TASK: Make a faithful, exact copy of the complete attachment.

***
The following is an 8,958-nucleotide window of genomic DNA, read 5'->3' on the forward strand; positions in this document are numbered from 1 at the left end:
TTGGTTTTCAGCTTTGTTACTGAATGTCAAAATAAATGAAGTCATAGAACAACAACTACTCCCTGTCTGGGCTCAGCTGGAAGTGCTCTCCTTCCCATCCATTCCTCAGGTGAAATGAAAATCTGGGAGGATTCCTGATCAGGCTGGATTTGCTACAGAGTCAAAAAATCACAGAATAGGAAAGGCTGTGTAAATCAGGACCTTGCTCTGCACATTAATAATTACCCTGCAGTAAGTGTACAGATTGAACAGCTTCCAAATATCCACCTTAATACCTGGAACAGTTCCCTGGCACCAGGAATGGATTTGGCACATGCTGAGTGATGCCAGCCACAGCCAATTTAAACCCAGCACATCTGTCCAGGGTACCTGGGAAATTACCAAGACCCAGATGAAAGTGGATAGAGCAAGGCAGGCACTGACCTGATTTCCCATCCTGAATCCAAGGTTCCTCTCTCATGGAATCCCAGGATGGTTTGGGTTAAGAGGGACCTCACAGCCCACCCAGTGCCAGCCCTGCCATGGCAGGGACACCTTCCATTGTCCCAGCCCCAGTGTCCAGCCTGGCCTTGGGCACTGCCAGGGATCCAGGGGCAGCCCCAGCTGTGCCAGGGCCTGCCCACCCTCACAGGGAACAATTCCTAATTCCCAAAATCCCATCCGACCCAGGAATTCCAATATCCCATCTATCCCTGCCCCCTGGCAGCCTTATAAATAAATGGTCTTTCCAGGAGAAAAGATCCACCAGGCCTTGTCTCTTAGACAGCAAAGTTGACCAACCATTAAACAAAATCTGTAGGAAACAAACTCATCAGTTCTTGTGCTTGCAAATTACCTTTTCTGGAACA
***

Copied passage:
The following is an 8,958-nucleotide window of genomic DNA, read 5'->3' on the forward strand; positions in this document are numbered from 1 at the left end:
TTGGTTTTCAGCTTTGTTACTGAATGTCAAAATAAATGAAGTCATAGAACAACAACTACTCCCTGTCTGGGCTCAGCTGGAAGTGCTCTCCTTCCCATCCATTCCTCAGGTGAAATGAAAATCTGGGAGGATTCCTGATCAGGCTGGATTTGCTACAGAGTCAAAAAATCACAGAATAGGAAAGGCTGTGTAAATCAGGACCTTGCTCTGCACATTAATAATTACCCTGCAGTAAGTGTACAGATTGAACAGCTTCCAAATATCCACCTTAATACCTGGAACAGTTCCCTGGCACCAGGAATGGATTTGGCACATGCTGAGTGATGCCAGCCACAGCCAATTTAAACCCAGCACATCTGTCCAGGGTACCTGGGAAATTACCAAGACCCAGATGAAAGTGGATAGAGCAAGGCAGGCACTGACCTGATTTCCCATCCTGAATCCAAGGTTCCTCTCTCATGGAATCCCAGGATGGTTTGGGTTAAGAGGGACCTCACAGCCCACCCAGTGCCAGCCCTGCCATGGCAGGGACACCTTCCATTGTCCCAGCCCCAGTGTCCAGCCTGGCCTTGGGCACTGCCAGGGATCCAGGGGCAGCCCCAGCTGTGCCAGGGCCTGCCCACCCTCACAGGGAACAATTCCTAATTCCCAAAATCCCATCCGACCCAGGAATTCCAATATCCCATCTATCCCTGCCCCCTGGCAGCCTTATAAATAAATGGTCTTTCCAGGAGAAAAGATCCACCAGGCCTTGTCTCTTAGACAGCAAAGTTGACCAACCATTAAACAAAATCTGTAGGAAACAAACTCATCAGTTCTTGTGCTTGCAAATTACCTTTTCTGGAACA